"Sufficient for what?" Frisco asked, outraged. "For hobbling around? That's not good enough, dammit! I need to be able to run. I need to be able to"
Joe sat up. "Steve told me he's been watching your chart for weeks," the commander of Alpha Squad told Frisco quietly. "Apparently, there's been no improvement"
"So I'm in a temporary slump. It happens in this kind of"
"Your therapist has expressed concern that you're overdoing it." Horowitz interrupted him. "You're pushing yourself too hard."
"Cut the crap." Frisco's knuckles were white as he gripped his cane. "My time is up. That's what this is about, isn't it? " He looked back at Joe. "Someone upstairs decided that I've had my share of the benefits. Someone upstairs wants my bed emptied, so that it can be filled by some other poor son of a bitch who has no real hope of a full recovery, right?"
"Yeah, they want your bed," Joe said, nodding. "That's certainly part of it. There's limited bed space in every VA facility. You know that."
"Your progress has begun to decline," the doctor added. "I've told you this before, but you haven't seemed to catch on. Pain is a signal from your body to your brain telling you that something is wrong. When your knee hurts, that does not mean push harder. It means back off. Sit down. Give yourself a break. If you keep abusing yourself this way, Lieutenant, you'll be back in a wheelchair by August."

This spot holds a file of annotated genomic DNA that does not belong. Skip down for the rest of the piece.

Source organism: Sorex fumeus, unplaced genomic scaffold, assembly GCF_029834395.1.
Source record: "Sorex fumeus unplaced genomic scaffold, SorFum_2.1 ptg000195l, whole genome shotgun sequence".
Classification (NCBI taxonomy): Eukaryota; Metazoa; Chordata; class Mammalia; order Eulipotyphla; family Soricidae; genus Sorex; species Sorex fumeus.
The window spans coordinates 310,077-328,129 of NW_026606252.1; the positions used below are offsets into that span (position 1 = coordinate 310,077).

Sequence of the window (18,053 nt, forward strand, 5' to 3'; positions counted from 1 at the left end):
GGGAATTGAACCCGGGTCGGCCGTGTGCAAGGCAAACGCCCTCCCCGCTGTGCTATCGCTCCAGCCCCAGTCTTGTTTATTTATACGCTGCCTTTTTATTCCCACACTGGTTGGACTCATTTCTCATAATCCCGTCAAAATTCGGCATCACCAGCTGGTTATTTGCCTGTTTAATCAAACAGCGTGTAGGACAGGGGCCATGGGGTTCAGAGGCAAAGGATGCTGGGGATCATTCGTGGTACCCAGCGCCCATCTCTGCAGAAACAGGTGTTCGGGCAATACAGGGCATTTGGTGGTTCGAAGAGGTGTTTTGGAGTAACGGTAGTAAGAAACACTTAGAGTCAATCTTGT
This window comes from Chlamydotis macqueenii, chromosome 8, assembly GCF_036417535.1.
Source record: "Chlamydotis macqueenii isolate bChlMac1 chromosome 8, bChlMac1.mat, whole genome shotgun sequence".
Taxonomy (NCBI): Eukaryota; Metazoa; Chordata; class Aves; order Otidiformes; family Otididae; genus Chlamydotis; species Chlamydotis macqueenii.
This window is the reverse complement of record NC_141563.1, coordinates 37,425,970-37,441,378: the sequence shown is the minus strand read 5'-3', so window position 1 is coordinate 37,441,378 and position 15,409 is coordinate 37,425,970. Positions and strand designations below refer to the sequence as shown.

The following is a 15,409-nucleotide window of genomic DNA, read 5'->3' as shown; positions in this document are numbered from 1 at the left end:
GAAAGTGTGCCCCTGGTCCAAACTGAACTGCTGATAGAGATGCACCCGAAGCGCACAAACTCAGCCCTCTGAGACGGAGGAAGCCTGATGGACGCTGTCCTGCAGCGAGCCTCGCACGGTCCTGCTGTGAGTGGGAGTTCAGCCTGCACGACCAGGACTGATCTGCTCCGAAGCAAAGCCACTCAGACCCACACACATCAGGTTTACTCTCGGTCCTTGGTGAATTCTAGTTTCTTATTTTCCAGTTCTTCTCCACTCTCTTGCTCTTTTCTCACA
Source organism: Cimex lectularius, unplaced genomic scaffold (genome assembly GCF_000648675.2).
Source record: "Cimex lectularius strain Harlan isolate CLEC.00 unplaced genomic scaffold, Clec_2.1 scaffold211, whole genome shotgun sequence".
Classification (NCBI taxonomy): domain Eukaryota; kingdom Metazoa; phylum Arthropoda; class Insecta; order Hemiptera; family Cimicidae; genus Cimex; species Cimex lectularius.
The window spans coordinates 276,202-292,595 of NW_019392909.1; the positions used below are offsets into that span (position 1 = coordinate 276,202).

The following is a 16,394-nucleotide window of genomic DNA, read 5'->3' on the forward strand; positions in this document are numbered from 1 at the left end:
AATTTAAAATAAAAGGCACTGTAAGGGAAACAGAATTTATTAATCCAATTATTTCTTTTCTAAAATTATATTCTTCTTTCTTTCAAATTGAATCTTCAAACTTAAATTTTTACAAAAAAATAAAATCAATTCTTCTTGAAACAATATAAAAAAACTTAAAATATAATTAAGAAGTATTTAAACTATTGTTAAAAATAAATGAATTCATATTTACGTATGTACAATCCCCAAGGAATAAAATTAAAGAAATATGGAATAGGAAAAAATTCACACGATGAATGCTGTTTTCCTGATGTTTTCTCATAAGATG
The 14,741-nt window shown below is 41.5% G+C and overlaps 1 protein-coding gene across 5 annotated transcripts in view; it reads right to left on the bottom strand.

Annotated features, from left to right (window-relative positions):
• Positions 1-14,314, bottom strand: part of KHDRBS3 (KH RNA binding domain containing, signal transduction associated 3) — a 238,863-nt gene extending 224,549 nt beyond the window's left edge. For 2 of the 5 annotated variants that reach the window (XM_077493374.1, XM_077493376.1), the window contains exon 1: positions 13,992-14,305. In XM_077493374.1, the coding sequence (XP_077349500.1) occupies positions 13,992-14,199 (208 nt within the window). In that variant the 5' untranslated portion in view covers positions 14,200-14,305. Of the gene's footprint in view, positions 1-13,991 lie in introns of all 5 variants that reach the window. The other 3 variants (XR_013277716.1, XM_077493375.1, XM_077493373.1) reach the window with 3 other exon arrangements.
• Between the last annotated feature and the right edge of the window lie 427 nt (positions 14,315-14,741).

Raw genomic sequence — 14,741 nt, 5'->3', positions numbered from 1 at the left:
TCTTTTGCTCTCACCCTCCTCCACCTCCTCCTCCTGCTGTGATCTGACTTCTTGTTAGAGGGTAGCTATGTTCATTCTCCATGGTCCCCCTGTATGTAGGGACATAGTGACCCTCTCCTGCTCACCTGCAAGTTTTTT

"I'll never be back in a wheelchair. Sir." Frisco said the word sir, but his tone and attitude said an entirely different, far-less-flattering word.
"If you don't want to spend the rest of your life sitting down, then you better stop punishing a severely injured joint," Dr. Horowitz snapped. He sighed, taking a deep breath and lowering his voice again. "Look, Alan, I don't want to fight with you. Why can't you just be grateful for the fact that you can stand? You can walk. Sure, it's with a cane, but"
"I'm going to run," Frisco said. "I'm not going to give up until I can run."
"You can't run," Steven Horowitz said bluntly. "Your knee won't support your weightit won't even properly extend. The best you'll manage is an awkward hop."